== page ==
Question 1: Which elements of Greek and Roman culture were revived in the fourteenth and fifteenth centuries?
Answer: Following elements of Greek and Roman culture were revived in the fourteenth and fifteenth centuries:
Question 2: Compare details of Italian architecture of this period with Islamic architecture.
|Italian Architecture||Islamic Architecture|
|Heavily influenced by classic Greek architecture||Influenced by many styles, like classic Greek, Byzantine, etc.|
|Multi-storied buildings were common.||Single-storied buildings were common.|
|Public buildings were made around a crossroads.||Open courtyard was common for public buildings.|
|Fountains with statues are common at public places.||Fountains with gardens are common.|
|Plenty of human figures used for decoration.||Geometric patterns and calligraphy replaced human figures.|
Question 3: Why were Italian towns the first to experience the ideas of humanism?
Answer: The first universities came up in Italian towns. The contemporary scholars argued that religious texts alone were not sufficient for complete education of a person. They advocated that education should be imparted in ‘humanities’ to develop good qualities in individuals. Due to this, Italian towns were the first to experience the ideas of humanism.
Question 4: Compare the Venetian idea of good government with those in contemporary France.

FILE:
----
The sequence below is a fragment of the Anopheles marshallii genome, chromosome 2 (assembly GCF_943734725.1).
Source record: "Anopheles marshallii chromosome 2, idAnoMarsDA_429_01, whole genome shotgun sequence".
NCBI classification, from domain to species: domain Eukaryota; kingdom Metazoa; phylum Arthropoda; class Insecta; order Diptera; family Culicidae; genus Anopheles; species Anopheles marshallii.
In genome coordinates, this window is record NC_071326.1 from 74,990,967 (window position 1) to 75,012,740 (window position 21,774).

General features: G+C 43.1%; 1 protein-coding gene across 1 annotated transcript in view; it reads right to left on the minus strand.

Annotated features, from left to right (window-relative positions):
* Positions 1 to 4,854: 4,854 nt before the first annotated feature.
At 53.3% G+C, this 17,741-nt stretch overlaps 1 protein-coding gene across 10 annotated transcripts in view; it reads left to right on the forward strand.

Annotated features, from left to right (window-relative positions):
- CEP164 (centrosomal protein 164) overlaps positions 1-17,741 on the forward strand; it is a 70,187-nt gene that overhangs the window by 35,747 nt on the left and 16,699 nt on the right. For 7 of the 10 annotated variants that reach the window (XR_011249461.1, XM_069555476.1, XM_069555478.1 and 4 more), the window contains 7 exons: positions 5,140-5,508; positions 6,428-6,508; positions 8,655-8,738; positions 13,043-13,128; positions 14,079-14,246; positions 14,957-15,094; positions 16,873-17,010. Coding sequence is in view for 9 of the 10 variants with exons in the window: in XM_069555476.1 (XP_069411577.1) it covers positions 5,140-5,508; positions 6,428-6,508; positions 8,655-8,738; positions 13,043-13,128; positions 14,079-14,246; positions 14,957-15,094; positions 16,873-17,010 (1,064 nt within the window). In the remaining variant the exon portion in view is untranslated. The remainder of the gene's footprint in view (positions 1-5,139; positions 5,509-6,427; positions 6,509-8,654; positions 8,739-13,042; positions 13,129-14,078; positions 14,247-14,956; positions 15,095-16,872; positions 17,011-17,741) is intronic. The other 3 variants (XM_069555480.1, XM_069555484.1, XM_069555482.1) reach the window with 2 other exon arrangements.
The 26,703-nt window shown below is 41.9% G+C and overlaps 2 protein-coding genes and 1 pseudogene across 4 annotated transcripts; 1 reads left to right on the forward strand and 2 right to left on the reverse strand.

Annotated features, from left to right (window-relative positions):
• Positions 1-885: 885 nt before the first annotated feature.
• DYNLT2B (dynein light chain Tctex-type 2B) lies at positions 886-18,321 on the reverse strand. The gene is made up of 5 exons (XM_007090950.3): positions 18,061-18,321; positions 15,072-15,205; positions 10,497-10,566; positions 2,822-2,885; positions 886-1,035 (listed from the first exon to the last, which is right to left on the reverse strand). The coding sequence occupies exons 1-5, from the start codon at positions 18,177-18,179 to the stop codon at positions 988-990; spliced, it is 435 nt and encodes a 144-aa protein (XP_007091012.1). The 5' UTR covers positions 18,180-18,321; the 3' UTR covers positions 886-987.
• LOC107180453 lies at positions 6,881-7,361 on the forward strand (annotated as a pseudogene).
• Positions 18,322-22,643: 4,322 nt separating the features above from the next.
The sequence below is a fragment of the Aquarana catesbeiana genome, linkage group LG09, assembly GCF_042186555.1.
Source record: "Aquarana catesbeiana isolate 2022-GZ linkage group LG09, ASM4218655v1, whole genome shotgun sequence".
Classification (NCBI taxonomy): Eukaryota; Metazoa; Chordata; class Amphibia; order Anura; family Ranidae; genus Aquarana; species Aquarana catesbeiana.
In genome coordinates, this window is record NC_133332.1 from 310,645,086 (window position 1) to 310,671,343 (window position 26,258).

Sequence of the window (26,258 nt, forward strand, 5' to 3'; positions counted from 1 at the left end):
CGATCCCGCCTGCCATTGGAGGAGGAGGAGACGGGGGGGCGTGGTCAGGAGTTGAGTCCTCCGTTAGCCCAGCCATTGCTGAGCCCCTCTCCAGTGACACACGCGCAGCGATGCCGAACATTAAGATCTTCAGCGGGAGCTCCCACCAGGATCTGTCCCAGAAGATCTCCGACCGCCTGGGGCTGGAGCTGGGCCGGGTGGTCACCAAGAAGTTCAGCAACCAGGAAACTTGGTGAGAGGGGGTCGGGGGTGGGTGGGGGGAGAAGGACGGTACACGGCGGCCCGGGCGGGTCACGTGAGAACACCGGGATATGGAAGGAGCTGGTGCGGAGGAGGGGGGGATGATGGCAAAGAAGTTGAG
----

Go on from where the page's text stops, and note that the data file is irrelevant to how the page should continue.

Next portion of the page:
Answer: France was under the rule of monarch. In this system, the monarchy, nobility and the clergy controlled the power. Common people did not have a say in governance. Common people were always at the mercy of rulers. In Venice, there was a republican system for governance, in which rich merchants and bankers actively participated. This helped in development of idea of citizenship. Every person enjoyed certain level of basic rights and freedom.
Question 5: What were the features of humanist thought?
Answer: Following are the features of humanist thought:
Question 6: Write a careful account of how the world appeared different to seventeenth-century Europeans.
Answer: By the start of the seventeenth century, Europe had changed dramatically than what it was during the fourteenth and fifteenth centuries. Immense developments had taken place in the field of scientific discoveries. God and the Church were no longer the dreaded powerful entities. It may not have been the case in other parts of the world. For an average European of the seventeenth century, the rest of the world may have been a place of ignorant people without an iota of scientific temper and artistic sensibilities. This belief must have been further strengthened during various explorations of other parts of the world because they encountered some primitive tribes during explorations to the Latin America and South America.
Copyright © excellup 2014